Life on Earth

The study provides new, sharp evidence of early plate tectonics flipping the geomagnetic poles

New research analyzing the oldest pieces of rock on the planet at least 3.25 billion years ago adds some poignant evidence of Earth's crust pushing and pulling, similar to modern plate tectonics. The study also provides the first evidence of when the planet's magnetic north and south poles switched.

Both results provide clues as to how such geological changes could lead to a more favorable environment for the development of life on the planet.

Using novel techniques and instruments, researchers show that Earth's early surface moved at a rate of 6.1 centimeters per year and 0.55 degrees per million years.

That speed is double the rate the same researchers showed in a previous study that the ancient crust was moving. Both the speed and direction of this latitudinal motion leave plate tectonics as the most logical and robust explanation for it.

Life on Earth
There's a lot of work that suggests plate tectonics wasn't actually the planet's main way of releasing internal heat by shifting plates early in Earth's history said Brenner Ph.D. This evidence allows us to more confidently rule out explanations unrelated to plate tectonics.

For example, researchers can now argue against true polar wander and phenomena known as stagnation lid tectonics. Both of these cause the Earth's surface to change but are not part of modern style plate tectonics. The results tend to favor plate tectonic motion because the newly discovered high speed is different from the elements of the other two processes.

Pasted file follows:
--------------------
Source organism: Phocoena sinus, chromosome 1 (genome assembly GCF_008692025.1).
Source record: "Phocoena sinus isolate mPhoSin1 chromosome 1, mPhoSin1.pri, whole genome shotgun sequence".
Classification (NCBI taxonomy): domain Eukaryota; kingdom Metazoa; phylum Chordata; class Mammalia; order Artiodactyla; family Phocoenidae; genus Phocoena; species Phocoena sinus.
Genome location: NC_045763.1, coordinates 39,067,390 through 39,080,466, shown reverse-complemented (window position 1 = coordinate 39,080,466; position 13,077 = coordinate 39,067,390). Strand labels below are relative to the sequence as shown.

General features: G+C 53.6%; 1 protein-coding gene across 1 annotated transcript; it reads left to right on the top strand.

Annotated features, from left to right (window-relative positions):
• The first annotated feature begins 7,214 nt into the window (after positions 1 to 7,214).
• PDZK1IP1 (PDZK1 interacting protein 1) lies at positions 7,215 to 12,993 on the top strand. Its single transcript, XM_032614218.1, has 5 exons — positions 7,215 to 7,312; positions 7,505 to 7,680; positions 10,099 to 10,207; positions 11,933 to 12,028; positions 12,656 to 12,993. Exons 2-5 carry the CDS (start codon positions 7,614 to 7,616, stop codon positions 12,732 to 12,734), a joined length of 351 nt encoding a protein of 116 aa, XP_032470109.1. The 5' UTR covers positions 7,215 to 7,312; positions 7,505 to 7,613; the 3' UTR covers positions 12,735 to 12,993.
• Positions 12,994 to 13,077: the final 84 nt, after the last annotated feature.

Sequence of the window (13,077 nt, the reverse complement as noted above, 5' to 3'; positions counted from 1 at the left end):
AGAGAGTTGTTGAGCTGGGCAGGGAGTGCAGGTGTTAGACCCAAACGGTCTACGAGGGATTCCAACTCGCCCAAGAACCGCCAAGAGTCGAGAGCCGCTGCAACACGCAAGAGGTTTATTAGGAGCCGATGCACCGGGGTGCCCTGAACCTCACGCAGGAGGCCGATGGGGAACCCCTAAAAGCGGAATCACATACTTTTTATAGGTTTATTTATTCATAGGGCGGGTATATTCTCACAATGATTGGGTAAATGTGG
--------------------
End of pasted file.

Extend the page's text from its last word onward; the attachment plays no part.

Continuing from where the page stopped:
The paper contains what scientists believe is the oldest evidence of when Earth reversed its geomagnetic fields. That is, the positions where the magnetic north and south poles are reversed. This flip flop is a common occurrence in Earth's geologic history. According to NASA the pole has flipped 183 times in the last 83 million years and probably several hundred times in the last 160 million years.

The reversal says a lot the planet's magnetic field 3.2 billion years ago. Chief among these implications is that the magnetic field is stable and strong enough to keep the solar wind from degrading the atmosphere. This insight, combined with findings on plate tectonics, provides evidence for the conditions under which the earliest forms of life evolved.

Life on Earth
In Brenner's words it paints this picture of an early Earth that was already geodynamically mature. It has a wide variety of dynamic processes that result in Earth having more stable environmental and surface conditions that make it more possible for life to develop and thrive. Said that.

Today Earth's outer shell consists of 15 shifting blocks of crust or plates that contain the planet's continents and oceans. Over the ages the plates move and separate from each other to form new continents and mountains and expose new rocks to weather. This led to chemical reactions that stabilized Earth's surface temperature over billions of years.

Evidence of when plate tectonics began is difficult to find because ancient pieces of crust are pushed into the inner mantle. Never to be seen again. Only five percent of all rocks on Earth are older than 2.5 billion years. No rock is older than four billion years.

Overall, the study adds to a growing body of research showing that tectonic movements occurred relatively early in Earth's 4.5 billion-year history and that the earliest forms of life appeared in more temperate environments. Project members revisited the Pilbara Craton. It stretches for about 300 miles. Back in Cambridge they drilled into a primitive and thick slab of crust there to collect samples that were analyzed for their magnetic history. Intuition Creatures

Story Source:

Materials provided by Harvard University. Original by Juan Silizar.

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